This excellent collection of essays, written by a diverse group of Christian leaders working on the frontier of mission within the present North American context, lays the groundwork for the newly emerging missionary encounter of the gospel with North American culture. Demonstrating that the missionary identity of the church is to be found at the intersection of culture-gospel-church, these essays outline the missionary agenda now before the church as it confronts North American assumptions, perspective, preferences, and practices.
James V. Brownson, Inagrace Dietterich, William A. Dyrness, Douglas John Hall, John R. Hendrick, Paul G. Hiebert, George R. Hunsberger, E. Dixon Junkin, Christopher B. Kaiser, Alan J. Roxburgh, Paul Russ Satari, David Scotchmer, Wilbert R. Shenk, Craig Van Gelder, David Lowes Watson, Charles C. West.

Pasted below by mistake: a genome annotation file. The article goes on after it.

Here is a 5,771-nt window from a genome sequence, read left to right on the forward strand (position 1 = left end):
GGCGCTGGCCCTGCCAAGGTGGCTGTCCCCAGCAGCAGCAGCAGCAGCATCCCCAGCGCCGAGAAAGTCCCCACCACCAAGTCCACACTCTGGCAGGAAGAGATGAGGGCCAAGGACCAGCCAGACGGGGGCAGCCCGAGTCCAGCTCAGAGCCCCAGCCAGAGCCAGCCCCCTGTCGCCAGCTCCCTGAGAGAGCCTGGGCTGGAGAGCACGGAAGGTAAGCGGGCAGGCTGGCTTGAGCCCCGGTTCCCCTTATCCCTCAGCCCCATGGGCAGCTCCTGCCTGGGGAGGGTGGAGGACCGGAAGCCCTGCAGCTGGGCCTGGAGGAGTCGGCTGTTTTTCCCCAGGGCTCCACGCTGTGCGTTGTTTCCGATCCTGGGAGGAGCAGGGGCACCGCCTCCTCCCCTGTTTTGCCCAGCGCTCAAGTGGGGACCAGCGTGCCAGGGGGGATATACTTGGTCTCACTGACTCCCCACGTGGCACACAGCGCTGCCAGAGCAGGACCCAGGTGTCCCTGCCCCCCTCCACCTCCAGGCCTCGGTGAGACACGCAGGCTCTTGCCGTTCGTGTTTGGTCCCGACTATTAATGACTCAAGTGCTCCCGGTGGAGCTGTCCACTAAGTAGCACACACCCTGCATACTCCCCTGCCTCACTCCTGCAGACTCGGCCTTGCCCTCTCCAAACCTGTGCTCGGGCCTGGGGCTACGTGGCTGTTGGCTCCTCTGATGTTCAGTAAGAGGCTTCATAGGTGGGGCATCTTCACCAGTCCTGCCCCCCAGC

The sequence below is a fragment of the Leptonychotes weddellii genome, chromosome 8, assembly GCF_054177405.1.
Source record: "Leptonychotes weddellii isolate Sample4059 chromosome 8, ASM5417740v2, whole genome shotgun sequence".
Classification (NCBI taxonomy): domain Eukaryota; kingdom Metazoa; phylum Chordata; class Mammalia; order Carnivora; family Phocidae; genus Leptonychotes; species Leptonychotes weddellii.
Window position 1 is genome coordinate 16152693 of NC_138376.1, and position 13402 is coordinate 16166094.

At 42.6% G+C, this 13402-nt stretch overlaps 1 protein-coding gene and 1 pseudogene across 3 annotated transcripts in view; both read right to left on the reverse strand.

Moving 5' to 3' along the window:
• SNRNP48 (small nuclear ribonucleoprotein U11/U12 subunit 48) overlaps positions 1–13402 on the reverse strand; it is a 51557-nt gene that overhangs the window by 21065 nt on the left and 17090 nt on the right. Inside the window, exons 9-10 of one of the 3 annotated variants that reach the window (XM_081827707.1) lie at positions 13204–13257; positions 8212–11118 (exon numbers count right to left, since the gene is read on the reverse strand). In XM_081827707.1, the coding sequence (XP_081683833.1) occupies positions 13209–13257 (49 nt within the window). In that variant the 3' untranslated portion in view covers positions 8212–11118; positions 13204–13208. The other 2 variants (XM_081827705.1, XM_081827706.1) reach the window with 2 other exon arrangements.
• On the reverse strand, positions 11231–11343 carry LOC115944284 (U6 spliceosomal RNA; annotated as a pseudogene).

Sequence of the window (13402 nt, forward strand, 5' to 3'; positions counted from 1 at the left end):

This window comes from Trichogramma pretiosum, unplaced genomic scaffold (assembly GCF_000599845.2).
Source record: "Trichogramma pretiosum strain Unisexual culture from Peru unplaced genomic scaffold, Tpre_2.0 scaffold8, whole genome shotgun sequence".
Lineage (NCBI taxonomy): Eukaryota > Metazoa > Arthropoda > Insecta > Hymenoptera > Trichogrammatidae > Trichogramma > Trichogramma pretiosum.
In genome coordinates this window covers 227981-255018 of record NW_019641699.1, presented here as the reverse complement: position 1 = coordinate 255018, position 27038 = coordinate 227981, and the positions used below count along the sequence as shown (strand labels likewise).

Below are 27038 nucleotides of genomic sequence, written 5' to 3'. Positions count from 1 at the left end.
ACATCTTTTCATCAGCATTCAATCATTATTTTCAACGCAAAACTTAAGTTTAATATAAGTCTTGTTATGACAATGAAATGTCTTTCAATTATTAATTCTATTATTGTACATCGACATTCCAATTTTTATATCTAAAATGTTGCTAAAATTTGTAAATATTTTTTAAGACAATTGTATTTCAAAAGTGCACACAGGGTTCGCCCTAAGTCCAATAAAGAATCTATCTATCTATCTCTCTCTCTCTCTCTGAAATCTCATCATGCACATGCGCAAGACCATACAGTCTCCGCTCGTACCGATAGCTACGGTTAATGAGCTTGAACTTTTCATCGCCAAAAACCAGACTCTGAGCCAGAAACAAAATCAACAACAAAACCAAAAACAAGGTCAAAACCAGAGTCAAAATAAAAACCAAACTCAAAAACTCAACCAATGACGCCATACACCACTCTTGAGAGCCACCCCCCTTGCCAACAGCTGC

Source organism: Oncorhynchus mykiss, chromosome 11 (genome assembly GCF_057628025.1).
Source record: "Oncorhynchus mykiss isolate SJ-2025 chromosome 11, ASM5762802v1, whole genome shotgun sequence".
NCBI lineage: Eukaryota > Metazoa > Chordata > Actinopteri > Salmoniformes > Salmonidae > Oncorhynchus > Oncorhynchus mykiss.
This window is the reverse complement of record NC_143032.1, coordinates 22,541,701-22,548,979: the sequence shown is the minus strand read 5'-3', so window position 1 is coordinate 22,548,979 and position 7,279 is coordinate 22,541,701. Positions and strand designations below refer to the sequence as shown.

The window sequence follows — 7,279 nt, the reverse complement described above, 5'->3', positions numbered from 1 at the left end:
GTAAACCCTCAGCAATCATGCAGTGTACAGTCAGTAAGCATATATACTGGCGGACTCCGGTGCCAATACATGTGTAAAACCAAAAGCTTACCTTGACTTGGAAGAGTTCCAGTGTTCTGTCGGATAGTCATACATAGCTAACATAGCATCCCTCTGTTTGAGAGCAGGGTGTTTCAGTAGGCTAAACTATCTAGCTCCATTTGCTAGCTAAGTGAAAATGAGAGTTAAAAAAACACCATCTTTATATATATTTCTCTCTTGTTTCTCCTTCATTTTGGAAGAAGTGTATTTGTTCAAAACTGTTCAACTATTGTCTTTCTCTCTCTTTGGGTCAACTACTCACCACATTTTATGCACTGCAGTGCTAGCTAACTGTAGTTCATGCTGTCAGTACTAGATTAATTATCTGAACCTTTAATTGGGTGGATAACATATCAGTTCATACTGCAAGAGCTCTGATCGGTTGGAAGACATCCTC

What would a theology of the Church look like that took seriously the fact that North America is now itself a mission field? This question lies at the foundation of this volume written by an ecumenical team of six noted missiologists—Lois Y. Barrett, Inagrace T. Dietterich, Darrell L. Guder, George R. Hunsberger, Alan J. Roxburgh, and Craig Van Gelder.
The result of a three-year research project undertaken by The Gospel and Our Culture Network, this book issues a firm challenge for the church to recover its missional call right here in North America, while also offering the tools to help it do so.
The authors examine North America’s secular culture and the church’s loss of dominance in today’s society. They then present a biblically based theology that takes seriously the church’s missional vocation and draw out the consequences of this theology for the structure and institutions of the church.